Literary Fiction

Purity

Purity

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Jonathan Franzen is one of those writers who I’ve always avoided. Initially, I didn’t mean to. But when a writer is labelled as the Great American novelist or some such grandiose term, I tend to back away from their books. And then I read about all his weird interviews, and the bird-watching (not that I have anything against it), and most important – the number of reviews that talk about his white male worldview, and his problematic approach to writing female characters. Let’s say nothing I read compelled me to go read his books.

This year however, something made me change my mind. #FranzeninFebruary happened and I saw a number of tweets chattering on about all the Franzen books. Finally, reading Laura Frey’s tweets convinced me that there wouldn’t be any harm in reading one of his books, and trying him out for myself.

Top Ten 2016 Releases I Meant To Read But Didn’t Get Around To

Top Ten 2016 Releases I Meant To Read But Didn’t Get Around To

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Hello and welcome to my first Top Ten Tuesday of 2017.

Last year, I dropped the ball on this meme, and really all memes, but I thought I’d revive at least this one. I ended up with just nine books for this meme, not because I read everything else released last year, but because these books are the only ones I regret missing out on. You can be sure they ended up on my TBR list for 2017.

The Year of the Runaways

The Year of the Runaways

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I read this book about a month ago, and it’s already fading from my memory a little bit, so here’s a review before it slips out of my memory altogether.

All the Light we Cannot see

All the Light we Cannot see

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I never wanted to read this book for the longest time. From all the descriptions and reviews I read online, it seemed like another The Book Thief – a book I loved, but I didn’t particularly want to read another book about children in World War 2.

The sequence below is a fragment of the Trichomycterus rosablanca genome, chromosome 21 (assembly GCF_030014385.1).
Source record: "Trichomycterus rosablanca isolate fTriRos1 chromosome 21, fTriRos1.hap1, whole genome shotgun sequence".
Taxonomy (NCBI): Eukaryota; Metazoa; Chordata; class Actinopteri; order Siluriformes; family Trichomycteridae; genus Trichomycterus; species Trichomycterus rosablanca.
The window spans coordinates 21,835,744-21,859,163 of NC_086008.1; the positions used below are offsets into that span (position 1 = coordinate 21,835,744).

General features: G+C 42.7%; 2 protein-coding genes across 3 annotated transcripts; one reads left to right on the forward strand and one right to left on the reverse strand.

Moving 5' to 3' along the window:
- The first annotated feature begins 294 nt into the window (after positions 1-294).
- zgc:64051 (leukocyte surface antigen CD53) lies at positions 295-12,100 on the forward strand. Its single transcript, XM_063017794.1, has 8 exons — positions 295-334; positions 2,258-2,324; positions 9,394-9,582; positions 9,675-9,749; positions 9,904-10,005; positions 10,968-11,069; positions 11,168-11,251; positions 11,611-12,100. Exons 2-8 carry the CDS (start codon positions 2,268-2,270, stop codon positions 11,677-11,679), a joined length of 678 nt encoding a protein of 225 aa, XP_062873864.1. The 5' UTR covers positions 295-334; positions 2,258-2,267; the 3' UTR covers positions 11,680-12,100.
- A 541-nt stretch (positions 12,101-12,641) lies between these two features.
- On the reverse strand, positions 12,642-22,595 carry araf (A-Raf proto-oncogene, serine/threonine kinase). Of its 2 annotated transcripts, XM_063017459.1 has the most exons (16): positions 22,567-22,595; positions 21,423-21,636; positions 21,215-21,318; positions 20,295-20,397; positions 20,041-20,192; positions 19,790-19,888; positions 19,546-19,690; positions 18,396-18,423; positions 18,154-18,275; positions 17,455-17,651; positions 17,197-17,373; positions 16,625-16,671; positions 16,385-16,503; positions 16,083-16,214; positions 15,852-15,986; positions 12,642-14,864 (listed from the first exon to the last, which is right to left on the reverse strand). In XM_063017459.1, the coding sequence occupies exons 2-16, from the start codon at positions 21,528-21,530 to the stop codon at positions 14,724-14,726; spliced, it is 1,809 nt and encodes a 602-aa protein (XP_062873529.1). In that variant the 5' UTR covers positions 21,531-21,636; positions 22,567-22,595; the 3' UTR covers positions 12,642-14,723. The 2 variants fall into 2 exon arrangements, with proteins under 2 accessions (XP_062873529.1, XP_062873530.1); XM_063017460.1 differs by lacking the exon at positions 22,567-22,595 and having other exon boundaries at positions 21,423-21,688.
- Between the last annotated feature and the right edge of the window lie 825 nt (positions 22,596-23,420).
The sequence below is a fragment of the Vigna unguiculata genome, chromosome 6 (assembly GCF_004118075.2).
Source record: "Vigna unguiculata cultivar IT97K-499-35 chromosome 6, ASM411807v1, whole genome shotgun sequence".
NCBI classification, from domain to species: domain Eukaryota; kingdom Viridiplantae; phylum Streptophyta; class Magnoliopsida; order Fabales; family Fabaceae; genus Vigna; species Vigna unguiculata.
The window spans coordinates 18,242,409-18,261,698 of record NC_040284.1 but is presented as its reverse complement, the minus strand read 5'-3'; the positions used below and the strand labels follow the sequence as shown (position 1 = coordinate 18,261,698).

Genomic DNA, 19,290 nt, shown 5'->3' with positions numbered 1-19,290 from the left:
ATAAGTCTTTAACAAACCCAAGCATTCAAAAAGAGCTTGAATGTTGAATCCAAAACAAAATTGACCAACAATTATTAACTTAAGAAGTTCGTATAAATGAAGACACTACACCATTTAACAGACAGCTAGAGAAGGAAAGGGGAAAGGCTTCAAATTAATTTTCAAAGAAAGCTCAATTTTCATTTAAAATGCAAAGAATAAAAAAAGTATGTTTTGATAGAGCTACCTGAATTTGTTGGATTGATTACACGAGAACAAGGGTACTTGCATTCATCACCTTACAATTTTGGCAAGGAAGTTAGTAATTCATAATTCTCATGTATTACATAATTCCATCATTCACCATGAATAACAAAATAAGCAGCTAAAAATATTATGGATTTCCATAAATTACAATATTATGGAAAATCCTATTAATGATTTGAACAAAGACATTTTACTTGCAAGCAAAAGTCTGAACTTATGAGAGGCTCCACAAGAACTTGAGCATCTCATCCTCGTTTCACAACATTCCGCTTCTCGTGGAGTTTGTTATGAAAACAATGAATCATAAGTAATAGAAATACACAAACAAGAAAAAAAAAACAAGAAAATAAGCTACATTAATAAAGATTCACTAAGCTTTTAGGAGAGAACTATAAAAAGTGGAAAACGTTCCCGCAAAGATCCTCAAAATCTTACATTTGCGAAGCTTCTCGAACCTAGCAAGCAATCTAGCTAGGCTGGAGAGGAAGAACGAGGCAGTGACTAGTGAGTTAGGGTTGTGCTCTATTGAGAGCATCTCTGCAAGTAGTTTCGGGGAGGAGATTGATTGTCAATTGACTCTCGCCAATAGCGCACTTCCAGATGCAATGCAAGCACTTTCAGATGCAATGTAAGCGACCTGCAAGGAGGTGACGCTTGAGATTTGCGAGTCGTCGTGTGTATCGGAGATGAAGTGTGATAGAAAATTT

I eventually caved in and got this book because all the reviews were just too glowing to ignore any longer.

Bring up the Bodies

Bring up the Bodies

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I am on a roll right here. Two Man Booker prize-winning novels in a row. That usually never happens. Usually award winning books are such powerful experiences, that I need to take a break to clean up my mind a bit.

But Bring up the Bodies hardly feels like a Booker prize winner. It’s fast-paced, taut, and has a very tense quality in it, which is very surprising for a historical novel.

And yes, the language is out of the mind beautiful. But Mantel is not an author in love with her writing. At no point does the wonderful writing overshadow the story.

And what a story it is!

A Brief History of Seven Killings

A Brief History of Seven Killings

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I’ve been a huge fan of the singer Bob Marley ever since I was a kid. I’m probably dating myself here, but my parents had a record player, and we used to listen to Bob Marley and the Wailers all the time.

I”ll admit though that I never actually dug deeper into his lyrics and background. I just learnt the lyrics and sang along to hits without realizing what it all meant.

So, it came as a bit of a surprise to me last year when I learnt that Bob Marley had almost been shot dead, and that there was a whole, hidden conspiracy behind that incident.